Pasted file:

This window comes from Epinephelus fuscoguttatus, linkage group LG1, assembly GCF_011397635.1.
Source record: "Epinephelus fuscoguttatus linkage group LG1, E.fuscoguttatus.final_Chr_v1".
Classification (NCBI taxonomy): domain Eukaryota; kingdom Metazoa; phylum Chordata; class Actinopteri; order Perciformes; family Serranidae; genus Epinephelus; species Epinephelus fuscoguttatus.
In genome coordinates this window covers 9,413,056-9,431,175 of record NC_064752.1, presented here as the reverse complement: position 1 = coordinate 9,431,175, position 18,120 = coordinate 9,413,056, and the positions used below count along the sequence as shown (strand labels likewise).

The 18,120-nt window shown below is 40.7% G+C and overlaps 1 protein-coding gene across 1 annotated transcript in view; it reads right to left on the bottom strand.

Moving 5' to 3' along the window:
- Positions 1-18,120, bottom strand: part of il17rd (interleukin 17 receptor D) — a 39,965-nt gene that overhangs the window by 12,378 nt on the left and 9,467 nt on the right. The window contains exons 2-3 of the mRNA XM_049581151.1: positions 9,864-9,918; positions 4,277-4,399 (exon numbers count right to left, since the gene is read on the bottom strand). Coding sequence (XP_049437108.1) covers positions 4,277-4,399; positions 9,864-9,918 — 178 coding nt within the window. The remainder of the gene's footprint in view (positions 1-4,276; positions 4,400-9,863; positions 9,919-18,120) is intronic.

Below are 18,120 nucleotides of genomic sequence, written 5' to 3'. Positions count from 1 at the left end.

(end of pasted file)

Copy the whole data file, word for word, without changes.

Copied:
This window comes from Epinephelus fuscoguttatus, linkage group LG1, assembly GCF_011397635.1.
Source record: "Epinephelus fuscoguttatus linkage group LG1, E.fuscoguttatus.final_Chr_v1".
Classification (NCBI taxonomy): domain Eukaryota; kingdom Metazoa; phylum Chordata; class Actinopteri; order Perciformes; family Serranidae; genus Epinephelus; species Epinephelus fuscoguttatus.
In genome coordinates this window covers 9,413,056-9,431,175 of record NC_064752.1, presented here as the reverse complement: position 1 = coordinate 9,431,175, position 18,120 = coordinate 9,413,056, and the positions used below count along the sequence as shown (strand labels likewise).

The 18,120-nt window shown below is 40.7% G+C and overlaps 1 protein-coding gene across 1 annotated transcript in view; it reads right to left on the bottom strand.

Moving 5' to 3' along the window:
- Positions 1-18,120, bottom strand: part of il17rd (interleukin 17 receptor D) — a 39,965-nt gene that overhangs the window by 12,378 nt on the left and 9,467 nt on the right. The window contains exons 2-3 of the mRNA XM_049581151.1: positions 9,864-9,918; positions 4,277-4,399 (exon numbers count right to left, since the gene is read on the bottom strand). Coding sequence (XP_049437108.1) covers positions 4,277-4,399; positions 9,864-9,918 — 178 coding nt within the window. The remainder of the gene's footprint in view (positions 1-4,276; positions 4,400-9,863; positions 9,919-18,120) is intronic.

Below are 18,120 nucleotides of genomic sequence, written 5' to 3'. Positions count from 1 at the left end.